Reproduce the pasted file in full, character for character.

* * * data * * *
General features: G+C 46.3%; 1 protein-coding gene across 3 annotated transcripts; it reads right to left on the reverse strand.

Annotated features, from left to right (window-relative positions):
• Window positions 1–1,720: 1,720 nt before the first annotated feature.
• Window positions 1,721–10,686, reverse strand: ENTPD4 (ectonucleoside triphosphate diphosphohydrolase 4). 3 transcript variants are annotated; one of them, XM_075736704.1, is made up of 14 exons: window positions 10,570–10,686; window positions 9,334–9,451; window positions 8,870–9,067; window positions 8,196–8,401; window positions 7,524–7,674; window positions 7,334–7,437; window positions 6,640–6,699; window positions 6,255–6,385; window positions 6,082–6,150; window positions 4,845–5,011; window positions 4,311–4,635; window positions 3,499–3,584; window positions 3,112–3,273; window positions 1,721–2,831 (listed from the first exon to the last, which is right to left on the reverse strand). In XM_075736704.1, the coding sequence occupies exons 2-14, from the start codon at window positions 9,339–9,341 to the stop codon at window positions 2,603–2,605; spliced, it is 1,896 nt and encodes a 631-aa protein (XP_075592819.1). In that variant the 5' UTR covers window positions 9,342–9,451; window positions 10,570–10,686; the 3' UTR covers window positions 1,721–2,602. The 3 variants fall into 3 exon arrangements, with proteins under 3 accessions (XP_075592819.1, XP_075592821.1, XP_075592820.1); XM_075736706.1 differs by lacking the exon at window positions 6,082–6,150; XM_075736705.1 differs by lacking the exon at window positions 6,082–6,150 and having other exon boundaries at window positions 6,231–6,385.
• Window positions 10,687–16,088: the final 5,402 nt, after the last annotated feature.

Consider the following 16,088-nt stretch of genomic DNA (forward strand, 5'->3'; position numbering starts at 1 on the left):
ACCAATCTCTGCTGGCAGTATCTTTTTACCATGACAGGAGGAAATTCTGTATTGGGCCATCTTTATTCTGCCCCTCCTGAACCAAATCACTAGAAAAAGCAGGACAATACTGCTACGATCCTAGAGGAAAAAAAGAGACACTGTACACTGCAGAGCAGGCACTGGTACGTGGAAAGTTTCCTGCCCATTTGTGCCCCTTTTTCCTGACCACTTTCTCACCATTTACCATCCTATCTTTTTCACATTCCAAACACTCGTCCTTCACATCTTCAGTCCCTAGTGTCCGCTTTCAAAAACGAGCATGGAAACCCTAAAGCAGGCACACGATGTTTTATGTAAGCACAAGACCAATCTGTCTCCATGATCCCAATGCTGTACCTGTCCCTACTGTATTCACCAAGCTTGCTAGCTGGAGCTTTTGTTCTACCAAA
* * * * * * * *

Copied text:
General features: G+C 46.3%; 1 protein-coding gene across 3 annotated transcripts; it reads right to left on the reverse strand.

Annotated features, from left to right (window-relative positions):
• Window positions 1–1,720: 1,720 nt before the first annotated feature.
• Window positions 1,721–10,686, reverse strand: ENTPD4 (ectonucleoside triphosphate diphosphohydrolase 4). 3 transcript variants are annotated; one of them, XM_075736704.1, is made up of 14 exons: window positions 10,570–10,686; window positions 9,334–9,451; window positions 8,870–9,067; window positions 8,196–8,401; window positions 7,524–7,674; window positions 7,334–7,437; window positions 6,640–6,699; window positions 6,255–6,385; window positions 6,082–6,150; window positions 4,845–5,011; window positions 4,311–4,635; window positions 3,499–3,584; window positions 3,112–3,273; window positions 1,721–2,831 (listed from the first exon to the last, which is right to left on the reverse strand). In XM_075736704.1, the coding sequence occupies exons 2-14, from the start codon at window positions 9,339–9,341 to the stop codon at window positions 2,603–2,605; spliced, it is 1,896 nt and encodes a 631-aa protein (XP_075592819.1). In that variant the 5' UTR covers window positions 9,342–9,451; window positions 10,570–10,686; the 3' UTR covers window positions 1,721–2,602. The 3 variants fall into 3 exon arrangements, with proteins under 3 accessions (XP_075592819.1, XP_075592821.1, XP_075592820.1); XM_075736706.1 differs by lacking the exon at window positions 6,082–6,150; XM_075736705.1 differs by lacking the exon at window positions 6,082–6,150 and having other exon boundaries at window positions 6,231–6,385.
• Window positions 10,687–16,088: the final 5,402 nt, after the last annotated feature.

Consider the following 16,088-nt stretch of genomic DNA (forward strand, 5'->3'; position numbering starts at 1 on the left):
ACCAATCTCTGCTGGCAGTATCTTTTTACCATGACAGGAGGAAATTCTGTATTGGGCCATCTTTATTCTGCCCCTCCTGAACCAAATCACTAGAAAAAGCAGGACAATACTGCTACGATCCTAGAGGAAAAAAAGAGACACTGTACACTGCAGAGCAGGCACTGGTACGTGGAAAGTTTCCTGCCCATTTGTGCCCCTTTTTCCTGACCACTTTCTCACCATTTACCATCCTATCTTTTTCACATTCCAAACACTCGTCCTTCACATCTTCAGTCCCTAGTGTCCGCTTTCAAAAACGAGCATGGAAACCCTAAAGCAGGCACACGATGTTTTATGTAAGCACAAGACCAATCTGTCTCCATGATCCCAATGCTGTACCTGTCCCTACTGTATTCACCAAGCTTGCTAGCTGGAGCTTTTGTTCTACCAAA